Fig. 1.

Annual average SSTs in the subantarctic southwest Pacific (39) with Ocean Drilling Program (ODP) South Tasman Rise (STR) sites indicated. ODP Site 1171 is located at the intersection of the southward-flowing East Australian Current (EAC) and the eastward-flowing Antarctic Circumpolar Current (ACC), one of three locations where heat is introduced to the Southern Ocean (26). ODP Site 1170 is located 50 km northwest of Site 1171, beyond the influence of the EAC (26). In the middle Miocene, the STR was situated at ∼55°S, 5° to 7° south of its present location (27). Backtracked middle Miocene paleodepths of Sites 1170 and 1171 are 2100 m and 1600 m, respectively (28). Currently, STR hydrography is controlled by the Subtropical Convergence (STC) to the north and the Subantarctic Front (SAF) to the south. Seasonal SST variation is ∼4°C (26, 39). G. bulloides calcifies in the mixed layer during the austral spring when regional surface temperatures range between 8°C and 12°C (9, 39).

Fig. 2.

Climate proxy data from South Tasman Rise (STR) ODP Hole 1171C (48°30'S, 149°06.69'E; 2150 m). The Mg/Ca record was generated on planktonic foraminifer species G. bulloides at 20-cm intervals from 125 to 154mbsf and from 154to 207 mbsf and at 10-cm intervals between 154and 172 mbsf. Each point represents an average of one to four analyses; pooled SD of all replicates (df = 64) is ±0.21 mmol/mol (±7.8%). Measured modern southwest Pacific core top Mg/Ca is ∼1.6 mmol/mol (9). Oxygen isotope (δ18O) data were generated from G. bulloides at 10-cm intervals between 125 and 207 mbsf. The black arrow denotes the midpoint of the major 1.8 mmol/mol Mg/Ca transition, and the gray arrow denotes the midpoint of the 0.9‰ G. bulloides δ18O transition. Gaps in the data are due to incomplete core recovery (26).

Diagenesis and dissolution may potentially alter the primary Mg/Ca signal encoded in planktonic foraminiferal calcite and, thus, the inferred SST record (811) (SOM Text). Several lines of evidence suggest that these processes have not biased our STR middle Miocene Mg/Ca values: (i) G. bulloides ultrastructures are visible, and shells do not exhibit extensive pitting, fragmentation, infilling, or overgrowth; (ii) the average CaCO3 content of the middle Miocene ooze is stable at ∼94% by weight (26) as a result of the intermediate STR paleodepths (28); and (iii) benthic and planktonic foraminifers exhibit interspecific δ18O and δ13C offsets (30).

We converted STR G. bulloides Mg/Ca values to temperatures using the calibration of Mashiotta et al. (7): SST = ln(Mg/Ca/0.474)/0.107 (SE, ±0.8°C). This calibration successfully estimates subantarctic Pacific (45°S to 56°S) and Indian Ocean (43°S) austral spring SSTs in both the modern and Quaternary (7, 9). As ours is the first preQuaternary study employing this calibration, we assume that the environmental preferences of middle Miocene subantarctic G. bulloides and physical processes governing Mg uptake are similar to those in modern subantarctic G. bulloides. These processes and seawater Mg/Ca (31) may have changed through time and could contribute an additional uncertainty of up to 3°C in the conversion of Mg/Ca to absolute temperature (SOM Text). However, this uncertainty would not affect the magnitude of inferred temperature shifts on time scales <1 My. Age models derived from magnetostratigraphy, biostratigraphy, and stable isotope datums (32) provide the chronologic framework for the STR records (SOM Text).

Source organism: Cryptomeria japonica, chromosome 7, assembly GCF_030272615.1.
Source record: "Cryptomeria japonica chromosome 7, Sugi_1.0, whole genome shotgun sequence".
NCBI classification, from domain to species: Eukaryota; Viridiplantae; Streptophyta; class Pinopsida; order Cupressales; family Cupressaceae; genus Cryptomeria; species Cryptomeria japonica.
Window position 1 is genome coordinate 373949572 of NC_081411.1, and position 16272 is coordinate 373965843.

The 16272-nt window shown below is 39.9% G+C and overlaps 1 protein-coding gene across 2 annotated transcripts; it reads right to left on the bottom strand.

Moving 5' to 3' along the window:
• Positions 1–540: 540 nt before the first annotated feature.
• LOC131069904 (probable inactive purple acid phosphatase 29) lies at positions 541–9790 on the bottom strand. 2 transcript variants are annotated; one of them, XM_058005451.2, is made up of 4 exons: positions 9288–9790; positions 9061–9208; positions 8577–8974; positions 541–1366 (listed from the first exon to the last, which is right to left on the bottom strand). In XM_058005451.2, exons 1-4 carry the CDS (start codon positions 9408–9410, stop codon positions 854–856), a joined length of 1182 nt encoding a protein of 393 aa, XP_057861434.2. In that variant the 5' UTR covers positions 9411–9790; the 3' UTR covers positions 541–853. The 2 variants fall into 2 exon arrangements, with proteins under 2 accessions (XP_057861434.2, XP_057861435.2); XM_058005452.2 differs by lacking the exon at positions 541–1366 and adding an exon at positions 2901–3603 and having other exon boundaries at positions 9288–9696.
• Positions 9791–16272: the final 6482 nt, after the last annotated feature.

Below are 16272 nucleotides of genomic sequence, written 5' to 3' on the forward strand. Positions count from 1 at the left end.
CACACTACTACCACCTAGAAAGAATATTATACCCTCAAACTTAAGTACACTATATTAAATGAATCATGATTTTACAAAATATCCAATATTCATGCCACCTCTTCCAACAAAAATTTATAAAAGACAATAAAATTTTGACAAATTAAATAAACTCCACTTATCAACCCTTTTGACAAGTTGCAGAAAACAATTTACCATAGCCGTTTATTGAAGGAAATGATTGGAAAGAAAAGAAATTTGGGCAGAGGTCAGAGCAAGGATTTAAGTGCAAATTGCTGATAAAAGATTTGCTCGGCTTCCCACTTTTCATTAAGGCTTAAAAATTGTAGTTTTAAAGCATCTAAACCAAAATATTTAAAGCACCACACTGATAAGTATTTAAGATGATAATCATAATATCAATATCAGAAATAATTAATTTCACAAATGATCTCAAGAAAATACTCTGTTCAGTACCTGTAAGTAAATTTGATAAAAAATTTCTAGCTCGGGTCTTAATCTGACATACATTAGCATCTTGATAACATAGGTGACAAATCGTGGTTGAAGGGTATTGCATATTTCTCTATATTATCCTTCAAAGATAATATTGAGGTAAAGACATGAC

Mg/Ca evidence from Hole 1171C indicates that regional SSTs were ∼2°C cooler after ∼14 Ma (14.7 ± 1.1°C; 13.9 to 12 Ma) than during the preceding MCO (17.0 ± 1.2°C; 17 to 14 Ma) (Fig. 3) (3, 4). Paleobotanical and faunal paleotemperature estimates from southern Australia and New Zealand support this trend and are similar to, or slightly cooler than, G. bulloides Mg/Ca-derived SST estimates (4, 33). The major feature of the STR SST record is a ∼7°C (point-to-point) transition (14.2 to 13.9 Ma) from the warmest MCO to cooler post-MMCT SSTs (Fig. 3). Inferred orbital-scale [∼400 and 100 thousand years (ky)] SST variability is particularly pronounced during the MMCT. Cooling occurred in three distinct steps (midpoints, 14.2, 14.0, and 13.9 Ma) and was followed by an interval of relatively cold SSTs (13.7 ± 1.1°C; 13.9 to 13.8 Ma) (Figs. 3 and 4). At ∼13.8 Ma, regional SSTs warm by ∼2°C to 3°C and remain relatively stable until ∼12 Ma. We confirmed the Hole 1171C SST estimates by measuring G. bulloides Mg/Ca at a second STR location, Hole 1170A [∼54°S (27); 2100 m (28)] (Figs. 1 and 3, table S2), with a different depositional history (26). Similarities in both magnitude (±0.5°C) and structure of the two records (Fig. 3) further support our interpretation of STR G. bulloides Mg/Ca as a primary climate signal. We attribute several offsets between the records to age model and sampling resolution differences (30) (SOM Text).

Fig. 3.

Hole 1171C middle Miocene (12 to 17 Ma) G. bulloides δ18O, SST, and benthic foraminifer (C. mundulus) δ18O (32) records versus age. Mg/Ca–derived SSTs from Hole 1170A (open circles) are plotted with the Site 1170 age model. Age models at Sites 1170 and 1171 were constructed using magnetostratigraphy, biostratigraphy, and stable isotope datums (26, 32). The G. bulloides Mg/Ca values were converted to SST by using the equation of Mashiotta et al. (7). Both the Mg/Ca and SST scales are given. The C. mundulus δ18O record serves as a general proxy for Antarctic ice volume (11, 30) (SOM Text).

Fig. 4.

Expanded view of the 13- to 15-Ma interval. Site 1171 SSTs are compared with C. mundulus δ18O and δ13C records (32). Orbital solutions (36) are plotted; eccentricity (black) and obliquity (gray). Paleo-pCO2 estimates derived from southwest Pacific alkenone δ13C (23); maximum (solid line) and minimum (dashed line) estimates are plotted. All records are plotted on the Site 1171 age scale (32) (SOM Text). Midpoints of the SST and C. mundulus δ18O transitions are 14.07 Ma (black arrow) and 14.01 Ma (gray arrow), respectively. The final δ13C increase of the “Monterey” δ13C excursion (CM6) begins at 13.8 Ma and terminates at 13.6 Ma.